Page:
feline leukemia virus

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Related to feline leukemia virus: Feline immunodeficiency virus

feline leukemia virus (FeLV),

five recognized subtypes; the most common infectious disease in domestic Felidae; another common slow virus disease of cats also in the Retroviridae family is feline immunodeficiency virus (FIV). Symptoms of FeLV may overlap with FIV, depending on potential complicating secondary processes (e.g., secondary bacterial invaders, neoplasia) or physiologic response to chronic slow virus infection (e.g., anemia). Virus shedding occurs in saliva, tears, and excrement. Viruses have poor environmental survival, so close cat contact is needed for agent transfer. Cogrooming and cat bites are common transmission routes. Clinical picture varies from progressive debilitation leading to death, to asymptomatic carriers (bone marrow sequestration). Affected cats may be anemic, icteric, have fading kittens, abortion, infertility, lymphadenopathy, polyuria and polydipsia, diarrhea, lethargy, and death. Vaccine licensed for use.

feline leukemia virus

n. Abbr. FeLV
A retrovirus that primarily affects cats, is transmitted through saliva, and causes immunosuppression, anemia, cancers such as leukemia and sarcomas, and other disorders.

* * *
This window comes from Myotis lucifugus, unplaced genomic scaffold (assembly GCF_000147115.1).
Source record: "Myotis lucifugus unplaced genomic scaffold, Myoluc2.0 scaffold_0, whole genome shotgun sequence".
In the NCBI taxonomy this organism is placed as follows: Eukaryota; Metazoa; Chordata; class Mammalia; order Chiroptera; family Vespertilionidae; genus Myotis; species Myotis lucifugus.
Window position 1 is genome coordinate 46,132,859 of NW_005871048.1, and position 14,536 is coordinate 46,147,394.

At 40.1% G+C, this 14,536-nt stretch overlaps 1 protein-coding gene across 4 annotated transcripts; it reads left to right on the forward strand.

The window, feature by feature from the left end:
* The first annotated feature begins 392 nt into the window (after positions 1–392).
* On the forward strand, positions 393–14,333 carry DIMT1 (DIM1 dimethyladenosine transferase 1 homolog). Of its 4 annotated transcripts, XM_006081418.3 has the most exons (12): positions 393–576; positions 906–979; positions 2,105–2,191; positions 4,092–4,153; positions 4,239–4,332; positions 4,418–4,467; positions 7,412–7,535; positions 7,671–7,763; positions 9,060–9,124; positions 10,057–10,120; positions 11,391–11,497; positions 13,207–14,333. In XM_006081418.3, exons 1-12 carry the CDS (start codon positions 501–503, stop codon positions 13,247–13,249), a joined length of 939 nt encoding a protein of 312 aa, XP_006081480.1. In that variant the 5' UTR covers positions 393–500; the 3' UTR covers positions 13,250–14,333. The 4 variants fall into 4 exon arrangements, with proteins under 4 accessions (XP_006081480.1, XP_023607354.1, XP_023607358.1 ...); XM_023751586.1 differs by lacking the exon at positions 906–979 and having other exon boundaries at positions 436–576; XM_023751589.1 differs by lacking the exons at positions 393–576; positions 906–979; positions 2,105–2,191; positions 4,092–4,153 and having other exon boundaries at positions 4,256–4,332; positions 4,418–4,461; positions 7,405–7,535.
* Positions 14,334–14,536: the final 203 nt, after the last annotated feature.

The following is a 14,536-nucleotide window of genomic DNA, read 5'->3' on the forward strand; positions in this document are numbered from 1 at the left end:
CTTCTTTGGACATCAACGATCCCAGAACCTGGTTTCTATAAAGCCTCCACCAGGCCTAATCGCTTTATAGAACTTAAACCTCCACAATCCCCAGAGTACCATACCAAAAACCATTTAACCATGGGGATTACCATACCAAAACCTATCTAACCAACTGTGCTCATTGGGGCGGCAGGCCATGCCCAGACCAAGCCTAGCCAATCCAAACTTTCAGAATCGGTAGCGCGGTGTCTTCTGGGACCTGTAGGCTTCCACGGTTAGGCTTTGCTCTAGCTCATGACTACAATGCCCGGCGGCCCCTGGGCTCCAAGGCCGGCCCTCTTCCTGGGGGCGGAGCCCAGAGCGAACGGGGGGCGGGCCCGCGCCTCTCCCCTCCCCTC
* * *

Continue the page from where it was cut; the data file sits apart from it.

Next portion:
A retrovirus of the Oncornavirinae family, which affects cats, resulting in lymphoreticular and myeloid neoplasms, anemias, immune dysfunctions, and an AIDS-like complex
References in periodicals archive ?
Molecular aspects of feline leukemia virus pathogenesis.
Seroepidemiological survey of infection by feline leukemia virus and immunodeficiency virus in Madrid and correlation with some clinical aspects.
All kittens should be tested for feline leukemia virus and FIV, and negative kittens should be vaccinated for feline leukemia and as the other three viral diseases.
Q My cat was recently diagnosed with feline leukemia virus (FeLV), and I was devastated to hear this news.
The etiology of acute myeloproliferative diseases involving the erythroid lineage on both humans and animals is uncertain, although in some feline cases it has been associated with feline leukemia virus infection (TOCHETTO et al.
Cats were grouped as healthy or sick on the basis of clinical signs; a complete clinicopathologic screening that included routine hematologic tests, clinical biochemical tests, and serum protein electrophoresis; serologic tests for feline immunodeficiency virus and feline leukemia virus infection, which are known to induce immunosuppression; and information regarding the follow-up, including postmortem examination for dead animals.
The feline leukemia virus (FLV), discovered in the 1950s to cause a fatal leukemia and other cancers in cats, also causes aplastic anemia, reproductive failure, respiratory infections and immune system failure.
Lymphoma has been closely associated with the feline leukemia virus (FeLV) and, to a lesser extent, the feline immunodeficiency virus (FIV).
Plasma samples were tested for feline leukemia virus (FeLV) antigen and antibodies against influenza virus A (H5N1), feline immunodeficiency virus (FIV), and feline coronavirus (FCoV).

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